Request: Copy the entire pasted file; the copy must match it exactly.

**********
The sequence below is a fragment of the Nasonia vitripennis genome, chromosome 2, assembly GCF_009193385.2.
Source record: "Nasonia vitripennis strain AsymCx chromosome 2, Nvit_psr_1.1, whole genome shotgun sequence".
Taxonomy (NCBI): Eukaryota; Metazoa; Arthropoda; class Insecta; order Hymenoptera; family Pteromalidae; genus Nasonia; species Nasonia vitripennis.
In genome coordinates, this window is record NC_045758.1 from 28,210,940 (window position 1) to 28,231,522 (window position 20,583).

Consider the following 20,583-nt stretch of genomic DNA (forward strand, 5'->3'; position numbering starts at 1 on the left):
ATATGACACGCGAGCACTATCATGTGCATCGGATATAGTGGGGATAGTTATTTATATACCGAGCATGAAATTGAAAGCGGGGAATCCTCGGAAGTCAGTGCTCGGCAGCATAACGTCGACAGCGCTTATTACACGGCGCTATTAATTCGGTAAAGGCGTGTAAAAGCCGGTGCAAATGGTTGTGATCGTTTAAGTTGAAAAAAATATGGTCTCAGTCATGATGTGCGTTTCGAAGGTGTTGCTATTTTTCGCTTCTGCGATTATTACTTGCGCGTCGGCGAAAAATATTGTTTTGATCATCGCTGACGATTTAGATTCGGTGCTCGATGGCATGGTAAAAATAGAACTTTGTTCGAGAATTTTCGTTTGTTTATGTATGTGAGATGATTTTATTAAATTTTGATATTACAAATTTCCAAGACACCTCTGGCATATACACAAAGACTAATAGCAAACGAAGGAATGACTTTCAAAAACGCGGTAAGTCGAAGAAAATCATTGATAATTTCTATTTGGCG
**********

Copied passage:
The sequence below is a fragment of the Nasonia vitripennis genome, chromosome 2, assembly GCF_009193385.2.
Source record: "Nasonia vitripennis strain AsymCx chromosome 2, Nvit_psr_1.1, whole genome shotgun sequence".
Taxonomy (NCBI): Eukaryota; Metazoa; Arthropoda; class Insecta; order Hymenoptera; family Pteromalidae; genus Nasonia; species Nasonia vitripennis.
In genome coordinates, this window is record NC_045758.1 from 28,210,940 (window position 1) to 28,231,522 (window position 20,583).

Consider the following 20,583-nt stretch of genomic DNA (forward strand, 5'->3'; position numbering starts at 1 on the left):
ATATGACACGCGAGCACTATCATGTGCATCGGATATAGTGGGGATAGTTATTTATATACCGAGCATGAAATTGAAAGCGGGGAATCCTCGGAAGTCAGTGCTCGGCAGCATAACGTCGACAGCGCTTATTACACGGCGCTATTAATTCGGTAAAGGCGTGTAAAAGCCGGTGCAAATGGTTGTGATCGTTTAAGTTGAAAAAAATATGGTCTCAGTCATGATGTGCGTTTCGAAGGTGTTGCTATTTTTCGCTTCTGCGATTATTACTTGCGCGTCGGCGAAAAATATTGTTTTGATCATCGCTGACGATTTAGATTCGGTGCTCGATGGCATGGTAAAAATAGAACTTTGTTCGAGAATTTTCGTTTGTTTATGTATGTGAGATGATTTTATTAAATTTTGATATTACAAATTTCCAAGACACCTCTGGCATATACACAAAGACTAATAGCAAACGAAGGAATGACTTTCAAAAACGCGGTAAGTCGAAGAAAATCATTGATAATTTCTATTTGGCG